The rationale for the NDB is strong, and it should start to take shape in the coming months so as to be ready for business in 2016. But the rationale for the Contingency Reserve Arrangement is not so strong and still needs careful review. The idea is that the $100bn CRA’s pooling of the five countries’ foreign exchange reserves will be available for BRICS members to draw on in a crisis. The two major challenges are that, first, in a genuine crisis a fund as small as $100bn will be insignificant even for the smallest of the giant BRICS countries. Second, any doubts about the repayment capacity of a borrower would mean that the other BRICS countries might well be unwilling to lend without imposing tough conditions. This would be politically very difficult between sovereign states of a club whose members are deemed to be equal partners. Conditionalities and the monitoring of compliance would exacerbate the tensions of a partnership whose diverse interests risk making their working harmoniously together difficult under the best of circumstances.

An instructive footnote could be that the similar Asian arrangement of swap lines and credit was established with the Chiang Mai Initiative following the 1997 Asian financial crisis, but was never used, even during the 2008 global financial crisis. There is no reason to believe that the CRA will be any more successful. The architects of the arrangement themselves recognised the CRA’s potential pitfalls by including in its design a provision that any country drawing more than 30% of their swaps will also need to negotiate an IMF programme. In short, it may be better for the BRICS to focus their attention on the NDB rather than pursue the CRA too.

 

First published by the Europe’s World under title ‘The BRICS bank: Now for the hard part’. Reposted per author’s permission.

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International Law

Upholding Dharma by Mob lynching?

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Label any Muslim a cow smuggler, accuse him of carrying beef and then lynch in the name of protecting religion. These premeditated barbaric acts seem to have become the order of the day. According to “Hate Crime Watch”, around 90% of religious hate crimes have occurred after the change of Central government in India in 2014. Although Muslims are victims in 60% of incidents, people from all religious faiths have suffered hate crimes.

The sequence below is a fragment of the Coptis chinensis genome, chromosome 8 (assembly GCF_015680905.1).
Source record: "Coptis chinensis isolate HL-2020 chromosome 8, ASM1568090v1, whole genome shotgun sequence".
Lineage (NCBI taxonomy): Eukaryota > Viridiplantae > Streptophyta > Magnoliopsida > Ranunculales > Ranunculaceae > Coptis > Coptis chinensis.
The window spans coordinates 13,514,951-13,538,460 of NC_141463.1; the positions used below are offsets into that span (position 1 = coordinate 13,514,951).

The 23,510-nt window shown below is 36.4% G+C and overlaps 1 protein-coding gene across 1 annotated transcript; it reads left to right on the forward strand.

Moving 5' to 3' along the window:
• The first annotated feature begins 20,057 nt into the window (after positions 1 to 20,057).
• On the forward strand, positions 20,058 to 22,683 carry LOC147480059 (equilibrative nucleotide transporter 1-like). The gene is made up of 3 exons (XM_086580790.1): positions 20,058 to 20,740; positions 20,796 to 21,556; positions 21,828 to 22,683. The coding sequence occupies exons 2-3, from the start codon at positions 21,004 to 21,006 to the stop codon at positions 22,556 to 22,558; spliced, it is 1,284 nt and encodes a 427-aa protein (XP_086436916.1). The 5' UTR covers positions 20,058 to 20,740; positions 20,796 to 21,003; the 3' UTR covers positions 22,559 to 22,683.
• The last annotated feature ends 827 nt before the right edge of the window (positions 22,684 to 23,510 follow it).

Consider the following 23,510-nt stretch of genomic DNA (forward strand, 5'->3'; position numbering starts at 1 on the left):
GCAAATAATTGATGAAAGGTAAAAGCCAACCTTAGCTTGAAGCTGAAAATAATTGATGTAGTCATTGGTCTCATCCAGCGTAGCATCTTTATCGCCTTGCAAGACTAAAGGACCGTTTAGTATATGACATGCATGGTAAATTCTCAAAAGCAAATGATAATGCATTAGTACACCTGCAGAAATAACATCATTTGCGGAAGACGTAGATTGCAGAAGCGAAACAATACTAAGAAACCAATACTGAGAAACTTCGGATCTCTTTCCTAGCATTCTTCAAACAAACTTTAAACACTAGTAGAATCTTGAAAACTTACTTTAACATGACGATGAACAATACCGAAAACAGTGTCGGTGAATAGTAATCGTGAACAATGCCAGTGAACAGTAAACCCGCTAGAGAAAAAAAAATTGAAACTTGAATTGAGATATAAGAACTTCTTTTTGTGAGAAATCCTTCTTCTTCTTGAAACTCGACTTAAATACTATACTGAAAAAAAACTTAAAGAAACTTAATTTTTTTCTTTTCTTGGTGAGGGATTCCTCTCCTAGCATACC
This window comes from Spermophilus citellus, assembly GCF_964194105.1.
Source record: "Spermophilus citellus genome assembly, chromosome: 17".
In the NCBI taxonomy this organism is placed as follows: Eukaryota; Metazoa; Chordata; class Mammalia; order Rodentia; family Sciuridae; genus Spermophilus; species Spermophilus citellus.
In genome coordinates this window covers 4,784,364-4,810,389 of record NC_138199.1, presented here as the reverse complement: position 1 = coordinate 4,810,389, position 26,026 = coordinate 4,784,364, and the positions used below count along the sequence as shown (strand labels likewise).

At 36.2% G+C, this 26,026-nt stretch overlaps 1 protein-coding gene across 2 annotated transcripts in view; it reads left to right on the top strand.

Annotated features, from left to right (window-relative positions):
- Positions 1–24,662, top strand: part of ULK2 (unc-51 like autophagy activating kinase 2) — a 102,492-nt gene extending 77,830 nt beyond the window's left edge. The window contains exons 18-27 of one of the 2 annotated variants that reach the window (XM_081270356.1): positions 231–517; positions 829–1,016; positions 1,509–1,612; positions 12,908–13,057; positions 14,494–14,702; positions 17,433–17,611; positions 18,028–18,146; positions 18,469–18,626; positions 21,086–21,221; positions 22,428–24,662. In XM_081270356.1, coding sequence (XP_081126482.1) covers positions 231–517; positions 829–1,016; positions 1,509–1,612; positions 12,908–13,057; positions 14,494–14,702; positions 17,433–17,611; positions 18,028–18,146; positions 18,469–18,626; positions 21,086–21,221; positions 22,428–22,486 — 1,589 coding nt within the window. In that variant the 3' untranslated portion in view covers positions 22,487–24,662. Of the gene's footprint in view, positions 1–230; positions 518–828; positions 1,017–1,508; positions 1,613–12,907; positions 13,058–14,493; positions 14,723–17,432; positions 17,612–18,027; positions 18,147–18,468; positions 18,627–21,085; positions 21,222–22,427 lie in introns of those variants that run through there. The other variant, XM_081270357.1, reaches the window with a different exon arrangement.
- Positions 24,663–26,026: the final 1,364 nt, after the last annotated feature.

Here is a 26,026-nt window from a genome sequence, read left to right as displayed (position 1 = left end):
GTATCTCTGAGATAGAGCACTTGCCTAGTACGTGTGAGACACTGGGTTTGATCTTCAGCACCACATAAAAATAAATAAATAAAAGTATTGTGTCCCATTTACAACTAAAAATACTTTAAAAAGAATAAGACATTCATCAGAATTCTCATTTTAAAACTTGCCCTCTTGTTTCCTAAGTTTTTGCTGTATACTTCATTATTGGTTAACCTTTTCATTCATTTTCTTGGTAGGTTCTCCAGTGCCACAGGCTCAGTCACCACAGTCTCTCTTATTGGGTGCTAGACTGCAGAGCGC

India’s constitution promises its citizens justice, liberty and equality, but the shattering of social life through mob violence triggers an inescapable sense of powerlessness among its citizens. After the 2015 gruesome Dadri lynching, Mohammad Azam was lynched in July 2018 by a mob in Karnataka after a series of WhatsApp messages had warned locals that child kidnappers were on the loose. The mob assumed that Azam, who worked for Google, and his friends were co-conspirators and lynched him. In 2019, Tabrej Ansari became the first victim of the gruesome hate crime in the second term of the current regime led by proponents of Hindutva. He was lynched by a mob that forced him to chant Hindu religious slogans. In June this year, three people were lynched on suspicion of cattle smuggling in Tripura.

It needs to be recalled that lynching was used to terrorize black community for generations in the United States; blacks were lynched on dubious and false criminal accusations but this was put to an end through NAACP (National Association for the Advancement of Coloured People). In a similar fashion today, there is a growing perception that mob lynching happens with disturbing regularity in India to terrorize not only minorities but also dissenters in the name of religion and culture.